Sometimes my brain works much like the horrible Bing search engine commercial where people jump from tangential topic to tangential topic based on keywords and loose connections. Today’s post comes from just such an idea jump that I experienced today. It started when a student in my Gender and Technology seminar mentioned Phyllis Schlafly and then I jumped from there to Margaret Atwood and finally to Gabrielle Toledano. So if you’ve got a moment follow me down this rabbit hole.
Schlafly is a conservative activist who made a name for herself in the 1970s as the founder of the Eagle Forum and a major opponent to the Equal Rights Amendment (ERA). She was the organizer of the STOP (“Stop Taking Our Privileges”) ERA movement that argued that the ERA would take away gender specific privileges that were enjoyed by women and argued that if the feminists had their way that there would be public unisex bathrooms, women would lose their Social Security dependent wife benefits, and find themselves subjected to the military draft.
Schlafly’s rhetoric resonated with me in much the same way that Margaret Atwood’s notion of “freedom to versus freedom from” in The Handmaid’s Tale. It is very much the feminist dystopian novel. In Atwood’s world, the government of Gilead has “freed” women from all of their civil rights. They are no longer allowed to own property, vote, or even read. They are only useful for their reproductive abilities and relegated to menial or sexual labor if they prove to be uncooperative or infertile. In Gilead women may no longer have freedom “to” vote or make a living financially, but they are free “from” dating, marriage, child-rearing, and job stress. In both cases, Schlafly and Gilead blame women for their own situations. It is never the case that the patriarchy is to blame.
And while these cases (both real and fictional) may seem extreme and unbelievable, last week Gabrielle Toledano, an executive at Electronic Arts (EA), wrote a column for Forbes.com claiming that the assertion that there are so few women in the industry is just a cop-out. She goes on to write that sexism is not the problem that we think it is. Yep, you read that last part right. Now, in her defense Toledano says that she doesn’t take sexism and harassment “lightly”. So maybe she hasn’t had her head totally buried in the sand while the issue of sexism in the industry has come to the fore in the last year (N.B. #1reasonwhy and #1reasontobe Toledano uses her own “experience” as proof:
As the head of human resources, I enforce a very strict code of conduct, hold regular employee trainings and support other internal initiatives to ensure a safe and respectful work environment. The issue I have is that the video game industry is being painted as more sexist than other male-dominated workforces. I know sexism exists, but the issue isn’t just in video games. And it’s not what’s holding us back.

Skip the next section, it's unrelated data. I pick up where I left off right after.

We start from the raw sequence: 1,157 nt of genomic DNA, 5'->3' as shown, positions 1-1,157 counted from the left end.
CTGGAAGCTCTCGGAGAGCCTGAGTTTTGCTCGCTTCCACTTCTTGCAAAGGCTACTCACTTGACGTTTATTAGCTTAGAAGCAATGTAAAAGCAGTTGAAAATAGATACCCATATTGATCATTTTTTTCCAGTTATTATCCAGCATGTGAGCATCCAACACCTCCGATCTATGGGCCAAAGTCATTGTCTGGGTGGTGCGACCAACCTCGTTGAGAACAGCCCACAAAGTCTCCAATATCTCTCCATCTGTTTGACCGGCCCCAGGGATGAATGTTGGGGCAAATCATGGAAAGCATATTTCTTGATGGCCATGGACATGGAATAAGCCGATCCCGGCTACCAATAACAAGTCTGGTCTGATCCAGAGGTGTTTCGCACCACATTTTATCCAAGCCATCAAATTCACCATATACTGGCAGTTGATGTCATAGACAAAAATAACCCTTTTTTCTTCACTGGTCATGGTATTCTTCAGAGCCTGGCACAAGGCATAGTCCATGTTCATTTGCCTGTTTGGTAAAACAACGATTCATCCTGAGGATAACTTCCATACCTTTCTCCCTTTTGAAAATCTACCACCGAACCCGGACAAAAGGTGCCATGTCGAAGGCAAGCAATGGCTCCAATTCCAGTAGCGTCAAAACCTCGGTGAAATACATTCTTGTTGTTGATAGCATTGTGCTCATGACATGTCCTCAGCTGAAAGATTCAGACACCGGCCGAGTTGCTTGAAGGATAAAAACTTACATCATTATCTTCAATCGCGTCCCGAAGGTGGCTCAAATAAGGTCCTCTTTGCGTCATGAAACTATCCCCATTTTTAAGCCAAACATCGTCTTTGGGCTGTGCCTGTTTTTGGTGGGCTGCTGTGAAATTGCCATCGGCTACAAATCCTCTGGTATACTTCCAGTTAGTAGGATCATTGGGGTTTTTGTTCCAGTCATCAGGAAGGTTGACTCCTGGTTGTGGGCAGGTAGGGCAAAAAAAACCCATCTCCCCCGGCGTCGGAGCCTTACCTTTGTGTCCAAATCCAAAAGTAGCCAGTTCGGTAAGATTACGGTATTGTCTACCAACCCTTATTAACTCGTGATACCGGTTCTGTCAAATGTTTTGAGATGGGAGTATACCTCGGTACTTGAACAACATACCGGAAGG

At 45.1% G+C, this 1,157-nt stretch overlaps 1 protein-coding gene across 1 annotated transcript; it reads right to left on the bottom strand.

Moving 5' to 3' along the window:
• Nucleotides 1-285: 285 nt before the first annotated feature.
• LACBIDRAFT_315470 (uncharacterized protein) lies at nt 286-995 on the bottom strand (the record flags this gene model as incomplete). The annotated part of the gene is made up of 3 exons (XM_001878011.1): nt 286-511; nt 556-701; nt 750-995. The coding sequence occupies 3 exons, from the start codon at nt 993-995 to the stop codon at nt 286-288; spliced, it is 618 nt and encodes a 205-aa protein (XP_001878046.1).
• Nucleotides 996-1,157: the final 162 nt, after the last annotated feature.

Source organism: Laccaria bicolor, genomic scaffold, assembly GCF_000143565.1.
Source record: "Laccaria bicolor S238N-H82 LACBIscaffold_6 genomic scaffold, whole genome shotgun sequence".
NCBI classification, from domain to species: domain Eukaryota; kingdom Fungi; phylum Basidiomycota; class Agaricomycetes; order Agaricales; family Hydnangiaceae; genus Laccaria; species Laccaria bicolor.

She does admit that there are still too few women working in the industry. She says that the problem can best be solved by acknowledging three “dirty little secrets”:
1. Women add to the problem by not acknowledging their gamer status;
2. The industry wants to hire more women; and
3. There aren’t enough qualified women to fill the job openings
Toledano closes her column by saying that women shouldn’t avoid the industry because they are afraid of sexism. And seems to place the blame of women who want to protect themselves from not only the sexism in the industry, but also from sexual assault at the industry conferences that they are going to obligated to attend as a part of their industry position.
Unfortunately, it is not just the case that Toledano is wrong minded in her assertions, but it is that she further harms the chances of women in the industry. She places the blame, not where it belongs but, on women who do not go into the gaming industry because their fear of sexism. It is a guilt trip. And an unfair one. Toledano is, in essence, blaming the victim. It’s the fault of all women that there aren’t more women in the industry. If we all just stand up and admit that we’re gamers then people would realize that women are really gamers and then we could come to the realization that making games would be fun (if you call working 80 hours a week and never seeing your family fun). If we just stand up and acknowledge the need to diversify the industry and even make sure that we are actually qualified for the positions that are open things will be just fine.
Now, don’t you feel bad for being an ignorant, unqualified, and selfish whiner?